Financially troubled Credit Suisse is objecting to the disclosure to plaintiffs’ documents related to the decision issued by FINMA on March 22, 2023, through which the Swiss financial regulator had ordered the bank to write down even Contingent Capital Awards (CCAs).
The very surprising request was sent on May 31, 2023, to the Swiss Federal Administrative Court. However it seems that Credit Suisse only wants to give just the order document of March 19th and nothing else.
As previously reported by antigua.news on May 15, 2023, FINMA issued two decisions related to the Credit Suisse case. With the first one, issued on March 19, 2023, FINMA had ordered the write-down of AT1s. With the second, issued on March 22, 2023, the Swiss financial regulator had extended the write-down to CCAs as well.
The Swiss Federal Administrative Court on May 8, 2023, granting the plaintiffs’ request, had given FINMA until June 7 to hand over all documentation related to the write-down of the AT1 bonds.
Credit Suisse believes that the plaintiffs (who do not hold CCAs, these being special AT1 instruments reserved only for bank staff) would have no legitimate interest in knowing the documents and information that led to the issuance of the order dated March 22, 2023.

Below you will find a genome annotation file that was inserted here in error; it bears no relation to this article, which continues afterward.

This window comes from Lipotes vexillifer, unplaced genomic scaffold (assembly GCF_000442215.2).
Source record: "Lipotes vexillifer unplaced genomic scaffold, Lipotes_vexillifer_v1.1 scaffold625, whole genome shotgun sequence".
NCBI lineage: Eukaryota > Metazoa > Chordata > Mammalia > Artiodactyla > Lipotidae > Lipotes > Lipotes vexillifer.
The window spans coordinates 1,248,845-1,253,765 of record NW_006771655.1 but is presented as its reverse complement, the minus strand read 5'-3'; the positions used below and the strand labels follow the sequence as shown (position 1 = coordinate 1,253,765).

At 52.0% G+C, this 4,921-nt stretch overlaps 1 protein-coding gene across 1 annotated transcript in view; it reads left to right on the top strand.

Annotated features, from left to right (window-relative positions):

Moreover, according to Credit Suisse, there would be private (i.e., the bank’s corporate interests) and public (the State’s) interests that would oppose the disclosure of such information and would be considered to outweigh the plaintiffs’ interest in being allowed access to such information.
This argument seems unconvincing, however, if one only considers that it was precisely from reading the second decision (see news published by antigua.news on May 15, 2023) that it had emerged that even Credit suisse (i.e., the issuer of the bond prospectus) had warned FINMA about the absence of a contractual basis for proceeding with the write-down of the AT1s.
For this reason alone, therefore, it seems rather difficult to deny the plaintiffs’ interest in knowing the full details of the exceptions raised by CS to FINMA to oppose the write-down of the CCAs, which FINMA assimilates to the AT1’s.
The importance and uniqueness of the Credit Suisse AT1 case would also dictate maximum transparency on the part of all parties involved so that the public has access to all information and knows what happened in those feverish days at the turn of the Ides of March.
Incidentally, it was yesterday’s news that the Swiss parliament decided to establish a parliamentary commission of inquiry to investigate the write-down of Swiss Credit Suisse’s AT1s.
The Swiss Federal Administrative Court has given the plaintiffs until July 7 to take a position on the opposition filed by Credit Suisse.
Below, antigua.news publishes a preview of the opposition filed by CS in full.